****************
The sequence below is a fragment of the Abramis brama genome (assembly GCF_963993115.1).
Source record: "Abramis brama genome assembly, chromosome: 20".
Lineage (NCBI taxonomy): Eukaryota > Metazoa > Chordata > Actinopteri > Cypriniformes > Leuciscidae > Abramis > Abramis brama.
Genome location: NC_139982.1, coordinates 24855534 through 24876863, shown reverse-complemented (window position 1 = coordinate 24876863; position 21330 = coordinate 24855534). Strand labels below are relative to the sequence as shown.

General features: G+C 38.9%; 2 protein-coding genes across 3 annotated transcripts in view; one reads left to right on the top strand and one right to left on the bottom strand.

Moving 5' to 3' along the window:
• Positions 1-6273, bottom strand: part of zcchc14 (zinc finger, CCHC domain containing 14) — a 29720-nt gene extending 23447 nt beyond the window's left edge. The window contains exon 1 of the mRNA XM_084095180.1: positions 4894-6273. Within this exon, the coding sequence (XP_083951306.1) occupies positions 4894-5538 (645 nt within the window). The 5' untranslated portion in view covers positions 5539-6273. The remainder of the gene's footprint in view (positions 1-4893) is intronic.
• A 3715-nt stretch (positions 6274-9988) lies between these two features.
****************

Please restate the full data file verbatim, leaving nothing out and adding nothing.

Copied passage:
The sequence below is a fragment of the Abramis brama genome (assembly GCF_963993115.1).
Source record: "Abramis brama genome assembly, chromosome: 20".
Lineage (NCBI taxonomy): Eukaryota > Metazoa > Chordata > Actinopteri > Cypriniformes > Leuciscidae > Abramis > Abramis brama.
Genome location: NC_139982.1, coordinates 24855534 through 24876863, shown reverse-complemented (window position 1 = coordinate 24876863; position 21330 = coordinate 24855534). Strand labels below are relative to the sequence as shown.

General features: G+C 38.9%; 2 protein-coding genes across 3 annotated transcripts in view; one reads left to right on the top strand and one right to left on the bottom strand.

Moving 5' to 3' along the window:
• Positions 1-6273, bottom strand: part of zcchc14 (zinc finger, CCHC domain containing 14) — a 29720-nt gene extending 23447 nt beyond the window's left edge. The window contains exon 1 of the mRNA XM_084095180.1: positions 4894-6273. Within this exon, the coding sequence (XP_083951306.1) occupies positions 4894-5538 (645 nt within the window). The 5' untranslated portion in view covers positions 5539-6273. The remainder of the gene's footprint in view (positions 1-4893) is intronic.
• A 3715-nt stretch (positions 6274-9988) lies between these two features.